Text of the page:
• When true the grid works in landscape mode (grid expands to the right). Use for horizontally scrolling sites. When false the grid works in "portrait" mode and expands downwards.
  • alignRight  —  boolean
    • Default value: false.
    • When true the items are aligned from right to left.
  • alignBottom  —  boolean
    • Default value: false.
    • When true the items are aligned from the bottom up.
  • rounding  —  boolean
    • Default value: true.
    • When true the dimensions of the items will be automatically rounded for the layout calculations using Math.round(). Set to false to use accurate dimensions. In practice you would want disable this if you are using relative dimension values for items (%, em, rem, etc.). If you have defined item dimensions with pixel values (px) it is recommended that you leave this on.
// Customize the default layout algorithm. var grid = new Muuri(elem, {   layout: {     fillGaps: true,     horizontal: true,     alignRight: true,     alignBottom: true,     rounding: false   } });

Provide a function to use a custom layout algorithm

When you provide a custom layout function Muuri calls it whenever calculation of layout is necessary. Before calling the layout function Muuri always calculates the current width and height of the grid's container element and also creates an array of all the items that are part of the layout currently (all active items).

  • customLayout( items, gridWidth, gridHeight )
    • items  —  array
      • Array of Muuri.Item instances.
    • gridWidth  —  number
      • Current width of the grid's container element.
    • gridHeight  —  number
      • Current height of the grid's container element.

The layout function's job is using this data, which is provided to the layout function as arguments (as detailed above), and calculating position for each item in the array.

The layout function should always return an object with following properties:

  • slots  —  array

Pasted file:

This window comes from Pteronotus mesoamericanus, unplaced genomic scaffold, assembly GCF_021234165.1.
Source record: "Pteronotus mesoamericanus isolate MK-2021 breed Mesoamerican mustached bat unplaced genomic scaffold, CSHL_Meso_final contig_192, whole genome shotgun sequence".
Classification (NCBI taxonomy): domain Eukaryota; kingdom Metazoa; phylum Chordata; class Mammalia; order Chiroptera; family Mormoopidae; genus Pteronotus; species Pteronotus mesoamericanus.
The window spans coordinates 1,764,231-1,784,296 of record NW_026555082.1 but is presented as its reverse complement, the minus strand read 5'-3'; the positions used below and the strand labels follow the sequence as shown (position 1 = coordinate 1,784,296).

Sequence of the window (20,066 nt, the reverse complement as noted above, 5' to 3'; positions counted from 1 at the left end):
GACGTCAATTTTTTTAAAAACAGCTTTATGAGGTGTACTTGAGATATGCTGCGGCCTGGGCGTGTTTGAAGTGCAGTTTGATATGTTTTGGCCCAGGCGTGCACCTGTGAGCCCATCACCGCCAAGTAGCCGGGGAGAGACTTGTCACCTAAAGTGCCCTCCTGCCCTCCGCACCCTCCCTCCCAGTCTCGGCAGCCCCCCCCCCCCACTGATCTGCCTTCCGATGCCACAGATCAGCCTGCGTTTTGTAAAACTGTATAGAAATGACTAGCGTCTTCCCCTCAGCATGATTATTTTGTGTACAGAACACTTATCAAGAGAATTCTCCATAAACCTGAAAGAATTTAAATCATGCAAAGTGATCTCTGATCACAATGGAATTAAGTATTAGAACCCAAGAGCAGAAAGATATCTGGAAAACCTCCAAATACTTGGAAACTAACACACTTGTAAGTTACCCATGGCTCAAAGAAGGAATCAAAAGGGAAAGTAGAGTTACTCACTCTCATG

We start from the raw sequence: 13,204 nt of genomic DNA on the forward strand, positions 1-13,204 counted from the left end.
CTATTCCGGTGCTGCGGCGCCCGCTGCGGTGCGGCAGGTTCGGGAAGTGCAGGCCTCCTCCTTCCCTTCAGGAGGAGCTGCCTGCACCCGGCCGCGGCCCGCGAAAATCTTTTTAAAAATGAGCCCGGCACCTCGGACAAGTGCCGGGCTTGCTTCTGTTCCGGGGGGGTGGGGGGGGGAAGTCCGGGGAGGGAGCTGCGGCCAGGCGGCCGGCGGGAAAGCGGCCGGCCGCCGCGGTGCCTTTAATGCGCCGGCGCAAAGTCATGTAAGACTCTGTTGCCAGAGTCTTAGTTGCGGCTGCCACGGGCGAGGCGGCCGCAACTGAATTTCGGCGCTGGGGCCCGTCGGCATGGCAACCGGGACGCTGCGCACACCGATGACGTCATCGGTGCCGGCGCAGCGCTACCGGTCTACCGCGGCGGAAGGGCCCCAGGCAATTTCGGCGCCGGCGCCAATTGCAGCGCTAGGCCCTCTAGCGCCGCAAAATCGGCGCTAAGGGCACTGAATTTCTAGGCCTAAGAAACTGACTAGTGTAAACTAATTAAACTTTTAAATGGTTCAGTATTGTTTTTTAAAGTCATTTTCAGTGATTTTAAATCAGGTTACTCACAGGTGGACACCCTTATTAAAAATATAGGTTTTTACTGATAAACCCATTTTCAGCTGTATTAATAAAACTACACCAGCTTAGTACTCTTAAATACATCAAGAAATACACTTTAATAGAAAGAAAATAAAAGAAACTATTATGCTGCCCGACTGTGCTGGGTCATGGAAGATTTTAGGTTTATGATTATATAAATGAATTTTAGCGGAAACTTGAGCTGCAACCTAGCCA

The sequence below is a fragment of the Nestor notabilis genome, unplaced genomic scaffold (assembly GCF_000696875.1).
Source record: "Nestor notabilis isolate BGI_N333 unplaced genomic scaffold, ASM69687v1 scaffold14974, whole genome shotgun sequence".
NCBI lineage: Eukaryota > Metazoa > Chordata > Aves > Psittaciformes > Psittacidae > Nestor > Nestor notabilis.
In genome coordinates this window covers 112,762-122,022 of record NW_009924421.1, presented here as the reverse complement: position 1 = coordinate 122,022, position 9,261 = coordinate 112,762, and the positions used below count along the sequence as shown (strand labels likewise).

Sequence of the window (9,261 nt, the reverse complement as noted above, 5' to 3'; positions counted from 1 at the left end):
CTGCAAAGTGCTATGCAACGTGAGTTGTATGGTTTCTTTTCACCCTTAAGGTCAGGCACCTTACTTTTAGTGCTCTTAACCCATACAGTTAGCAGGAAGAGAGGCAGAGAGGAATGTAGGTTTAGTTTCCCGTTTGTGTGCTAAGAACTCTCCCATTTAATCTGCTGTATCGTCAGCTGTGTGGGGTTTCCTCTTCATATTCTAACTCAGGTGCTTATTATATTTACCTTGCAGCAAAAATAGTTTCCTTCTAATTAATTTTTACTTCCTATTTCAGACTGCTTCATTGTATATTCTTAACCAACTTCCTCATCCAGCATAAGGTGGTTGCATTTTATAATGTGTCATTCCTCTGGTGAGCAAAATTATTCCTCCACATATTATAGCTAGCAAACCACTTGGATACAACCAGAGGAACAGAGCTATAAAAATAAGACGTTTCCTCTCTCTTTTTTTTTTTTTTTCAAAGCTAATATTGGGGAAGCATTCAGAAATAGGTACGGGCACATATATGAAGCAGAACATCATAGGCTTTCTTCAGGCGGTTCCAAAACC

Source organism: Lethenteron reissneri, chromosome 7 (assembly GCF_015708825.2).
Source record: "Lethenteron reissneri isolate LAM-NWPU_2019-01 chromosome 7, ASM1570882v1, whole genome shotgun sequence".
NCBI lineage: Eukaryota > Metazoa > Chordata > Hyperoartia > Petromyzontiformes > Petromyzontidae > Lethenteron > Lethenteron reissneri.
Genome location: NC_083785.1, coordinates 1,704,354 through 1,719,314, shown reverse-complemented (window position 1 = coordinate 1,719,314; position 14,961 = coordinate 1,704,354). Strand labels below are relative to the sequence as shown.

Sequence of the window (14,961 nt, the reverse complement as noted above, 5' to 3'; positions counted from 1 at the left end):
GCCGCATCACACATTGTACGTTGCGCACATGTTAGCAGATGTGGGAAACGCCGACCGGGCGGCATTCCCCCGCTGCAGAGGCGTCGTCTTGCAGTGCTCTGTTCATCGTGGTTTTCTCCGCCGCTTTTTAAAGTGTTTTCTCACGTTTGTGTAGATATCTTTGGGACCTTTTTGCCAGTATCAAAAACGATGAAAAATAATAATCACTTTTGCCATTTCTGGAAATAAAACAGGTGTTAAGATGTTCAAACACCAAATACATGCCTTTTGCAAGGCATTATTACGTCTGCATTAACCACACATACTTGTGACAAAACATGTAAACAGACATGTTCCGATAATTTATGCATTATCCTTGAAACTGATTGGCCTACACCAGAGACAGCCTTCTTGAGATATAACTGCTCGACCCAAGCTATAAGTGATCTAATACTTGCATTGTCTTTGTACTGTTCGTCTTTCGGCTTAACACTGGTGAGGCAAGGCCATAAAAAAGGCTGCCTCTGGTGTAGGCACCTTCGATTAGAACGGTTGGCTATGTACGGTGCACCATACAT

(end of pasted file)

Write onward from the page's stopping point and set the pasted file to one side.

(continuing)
• Array of the item positions (numbers). E.g. if the items were [a, b] this should be [aLeft, aTop, bLeft, bTop]. You have to calculate the left and top position for each item in the provided items array in the same order the items are provided.
  • width  —  number
    • The width of the grid.
  • height  —  number
    • The height of the grid.
  • setWidth  —  boolean
    • Should Muuri set the provided width as the grid element's width?
  • setHeight  —  boolean
    • Should Muuri set the provided height as the grid element's height?
// Build your own layout algorithm. var grid = new Muuri(elem, {   layout: function (items, gridWidth, gridHeight) {     // The layout data object. Muuri will read this data and position the items     // based on it.     var layout = {       // The layout's item slots (left/top coordinates).       slots: [],       // The layout's total width.       width: 0,       // The layout's total height.       height: 0,       // Should Muuri set the grid's width after layout?       setWidth: true,       // Should Muuri set the grid's height after layout?       setHeight: true     };      // Calculate the slots.     var item;     var m;     var x = 0;     var y = 0;     var w = 0;     var h = 0;     for (var i = 0; i < items.length; i++) {       item = items[i];       x += w;       y += h;       m = item.getMargin();       w = item.getWidth() + m.left + m.right;       h = item.getHeight() + m.top + m.bottom;       layout.slots.push(x, y);     }      // Calculate the layout's total width and height.      layout.width = x + w;     layout.height = y + h;      return layout;   } });

layoutOnResize  

Should Muuri automatically trigger layout method on window resize? Set to false to disable. When a number or true is provided Muuri will automatically lay out the items every time window is resized. The provided number (true is transformed to 0) equals to the amount of time (in milliseconds) that is waited before items are laid out after each window resize event.

  • Default value: 100.
  • Accepted types: boolean, number.